Configuring remote_write with Helm and kube-prometheus-stack
In this guide you’ll learn how to configure Prometheus’s
remote_write feature to ship cluster metrics to Grafana Cloud.
This guide assumes you have installed kube-prometheus-stack in your Kubernetes cluster using the Helm package manager. To learn how to install Helm on your local machine, please see Install Helm from the Helm documentation. To learn how to install kube-prometheus-stack, please see Install Chart from the kube-prometheus-stack GitHub repo.
The kube-prometheus-stack Helm chart installs the kube-prometheus stack. The kube-prometheus stack configures Prometheus Operator with a default Prometheus-Alertmanager-Grafana stack and sets up preconfigured Grafana dashboards and Alertmanager alerts. It also configures a set of Prometheus scrape targets and sets up node-exporter and kube-state-metrics. Prometheus Operator is a sub-component of the kube-prometheus stack.
Prometheus Operator implements the Kubernetes Operator pattern for managing a Prometheus-based Kubernetes monitoring stack. A Kubernetes Operator consists of Kubernetes custom resources and controller code that abstract away the management and implementation details of running a given service on Kubernetes. To learn more about Kubernetes Operators, please see Operator pattern from the Kubernetes docs.
The Prometheus Operator provides a set of Kubernetes Custom Resources that simplify Prometheus, Grafana, and Alertmanagemer deployment and configuration. For example, using the
ServiceMonitor Custom Resource, you can configure how groups of Kubernetes services should be monitored in YAML manifests. The Operator controller will then communicate with the K8s API server to monitor Service endpoints and automatically generate the required Prometheus scrape configurations for the configured Services. To learn more about Prometheus Operator, please see the Prometheus Operator GitHub repository.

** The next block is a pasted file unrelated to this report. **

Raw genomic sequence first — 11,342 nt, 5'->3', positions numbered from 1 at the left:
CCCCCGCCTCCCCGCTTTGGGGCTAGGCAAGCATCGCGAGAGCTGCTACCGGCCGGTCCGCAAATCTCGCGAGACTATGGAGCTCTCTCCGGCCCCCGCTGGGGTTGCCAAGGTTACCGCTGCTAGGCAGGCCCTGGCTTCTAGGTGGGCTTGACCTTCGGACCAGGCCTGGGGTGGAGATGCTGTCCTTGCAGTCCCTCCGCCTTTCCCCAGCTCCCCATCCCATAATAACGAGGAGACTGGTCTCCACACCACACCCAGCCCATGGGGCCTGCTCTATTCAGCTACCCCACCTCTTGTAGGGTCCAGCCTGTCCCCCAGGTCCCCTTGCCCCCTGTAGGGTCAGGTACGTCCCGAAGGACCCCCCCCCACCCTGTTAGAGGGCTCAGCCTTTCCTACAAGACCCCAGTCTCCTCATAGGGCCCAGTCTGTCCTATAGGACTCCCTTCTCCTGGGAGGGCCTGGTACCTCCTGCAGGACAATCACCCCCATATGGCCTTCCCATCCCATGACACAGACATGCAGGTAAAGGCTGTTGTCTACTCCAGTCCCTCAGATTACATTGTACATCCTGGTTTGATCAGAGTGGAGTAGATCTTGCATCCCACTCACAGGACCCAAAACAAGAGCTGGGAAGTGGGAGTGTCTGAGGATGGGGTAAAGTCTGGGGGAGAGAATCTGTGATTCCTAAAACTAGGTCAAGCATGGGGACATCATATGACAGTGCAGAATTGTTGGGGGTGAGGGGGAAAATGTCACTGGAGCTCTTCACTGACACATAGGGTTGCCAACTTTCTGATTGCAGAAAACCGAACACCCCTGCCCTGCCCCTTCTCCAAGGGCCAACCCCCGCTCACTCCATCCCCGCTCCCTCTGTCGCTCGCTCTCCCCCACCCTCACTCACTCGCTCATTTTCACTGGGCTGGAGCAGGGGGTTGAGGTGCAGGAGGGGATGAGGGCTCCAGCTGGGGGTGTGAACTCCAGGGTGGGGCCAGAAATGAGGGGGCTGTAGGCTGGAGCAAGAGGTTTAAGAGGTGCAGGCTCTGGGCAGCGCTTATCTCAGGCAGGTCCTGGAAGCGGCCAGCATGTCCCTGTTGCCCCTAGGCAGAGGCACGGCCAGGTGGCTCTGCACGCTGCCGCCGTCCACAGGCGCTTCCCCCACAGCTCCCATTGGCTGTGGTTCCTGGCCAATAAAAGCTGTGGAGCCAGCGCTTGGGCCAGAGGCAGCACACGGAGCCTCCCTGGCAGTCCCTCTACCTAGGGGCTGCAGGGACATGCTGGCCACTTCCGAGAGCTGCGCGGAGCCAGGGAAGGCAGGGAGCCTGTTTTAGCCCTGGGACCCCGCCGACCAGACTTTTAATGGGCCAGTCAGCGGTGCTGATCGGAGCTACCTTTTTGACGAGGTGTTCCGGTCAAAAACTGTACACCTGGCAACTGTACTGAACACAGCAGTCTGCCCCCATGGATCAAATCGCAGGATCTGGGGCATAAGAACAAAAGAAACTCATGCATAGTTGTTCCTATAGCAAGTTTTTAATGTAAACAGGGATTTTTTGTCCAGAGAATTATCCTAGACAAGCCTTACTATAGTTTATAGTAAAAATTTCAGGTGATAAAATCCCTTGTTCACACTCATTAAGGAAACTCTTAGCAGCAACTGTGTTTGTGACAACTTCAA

If you did not use Helm to install kube-prometheus please see Configuring remote_write with Prometheus Operator.
Step 1 — Create a Kubernetes Secret to store Grafana Cloud credentials
Begin by creating a Kubernetes Secret to store your Grafana Cloud Metrics username and password.
You can find your username by navigating to your stack in the Cloud Portal and clicking Details next to the Prometheus panel.
Your password corresponds to an API key that you can generate by clicking on Generate now in this same panel. To learn how to create a Grafana Cloud API key, please see Create a Grafana Cloud API key.
Once you’ve noted your Cloud Prometheus username and password, create the Kubernetes secret. You can create a Secret by using a manifest file or create it directly using
kubectl. In this guide we’ll create it directly using
kubectl. To learn more about Kubernetes Secrets, please consult Secrets from the Kubernetes docs.
Run the following command to create a Secret called
kubectl create secret generic kubepromsecret \ --from-literal=username=<your_grafana_cloud_prometheus_username>\ --from-literal=password='<your_grafana_cloud_API_key>'\ -n default
If you deployed your monitoring stack in a namespace other than
default, change the
-n monitoring flag to the appropriate namespace in the above command. To learn more about this command, please see Managing Secret using kubectl from the official Kubernetes docs.